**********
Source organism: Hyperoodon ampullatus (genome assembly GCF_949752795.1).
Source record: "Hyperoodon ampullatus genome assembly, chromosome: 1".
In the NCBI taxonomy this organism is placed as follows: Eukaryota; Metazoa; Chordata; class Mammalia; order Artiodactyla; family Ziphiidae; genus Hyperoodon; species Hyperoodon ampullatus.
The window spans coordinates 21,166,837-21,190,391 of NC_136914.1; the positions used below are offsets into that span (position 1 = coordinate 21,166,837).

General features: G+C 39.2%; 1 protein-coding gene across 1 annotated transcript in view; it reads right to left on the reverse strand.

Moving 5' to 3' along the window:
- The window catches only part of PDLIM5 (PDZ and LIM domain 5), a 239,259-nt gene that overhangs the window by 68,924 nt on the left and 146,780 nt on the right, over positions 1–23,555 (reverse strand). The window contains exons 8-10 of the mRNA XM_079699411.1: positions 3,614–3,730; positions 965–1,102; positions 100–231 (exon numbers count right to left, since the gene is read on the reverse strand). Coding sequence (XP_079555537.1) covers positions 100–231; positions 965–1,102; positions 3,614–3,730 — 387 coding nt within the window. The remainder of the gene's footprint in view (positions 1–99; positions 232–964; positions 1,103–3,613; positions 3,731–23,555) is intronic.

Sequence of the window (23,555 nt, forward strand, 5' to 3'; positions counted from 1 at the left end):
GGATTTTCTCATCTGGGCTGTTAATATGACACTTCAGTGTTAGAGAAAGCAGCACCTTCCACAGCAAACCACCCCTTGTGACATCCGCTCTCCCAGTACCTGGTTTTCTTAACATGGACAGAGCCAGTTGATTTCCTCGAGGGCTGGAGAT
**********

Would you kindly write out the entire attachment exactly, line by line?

Source organism: Hyperoodon ampullatus (genome assembly GCF_949752795.1).
Source record: "Hyperoodon ampullatus genome assembly, chromosome: 1".
In the NCBI taxonomy this organism is placed as follows: Eukaryota; Metazoa; Chordata; class Mammalia; order Artiodactyla; family Ziphiidae; genus Hyperoodon; species Hyperoodon ampullatus.
The window spans coordinates 21,166,837-21,190,391 of NC_136914.1; the positions used below are offsets into that span (position 1 = coordinate 21,166,837).

General features: G+C 39.2%; 1 protein-coding gene across 1 annotated transcript in view; it reads right to left on the reverse strand.

Moving 5' to 3' along the window:
- The window catches only part of PDLIM5 (PDZ and LIM domain 5), a 239,259-nt gene that overhangs the window by 68,924 nt on the left and 146,780 nt on the right, over positions 1–23,555 (reverse strand). The window contains exons 8-10 of the mRNA XM_079699411.1: positions 3,614–3,730; positions 965–1,102; positions 100–231 (exon numbers count right to left, since the gene is read on the reverse strand). Coding sequence (XP_079555537.1) covers positions 100–231; positions 965–1,102; positions 3,614–3,730 — 387 coding nt within the window. The remainder of the gene's footprint in view (positions 1–99; positions 232–964; positions 1,103–3,613; positions 3,731–23,555) is intronic.

Sequence of the window (23,555 nt, forward strand, 5' to 3'; positions counted from 1 at the left end):
GGATTTTCTCATCTGGGCTGTTAATATGACACTTCAGTGTTAGAGAAAGCAGCACCTTCCACAGCAAACCACCCCTTGTGACATCCGCTCTCCCAGTACCTGGTTTTCTTAACATGGACAGAGCCAGTTGATTTCCTCGAGGGCTGGAGAT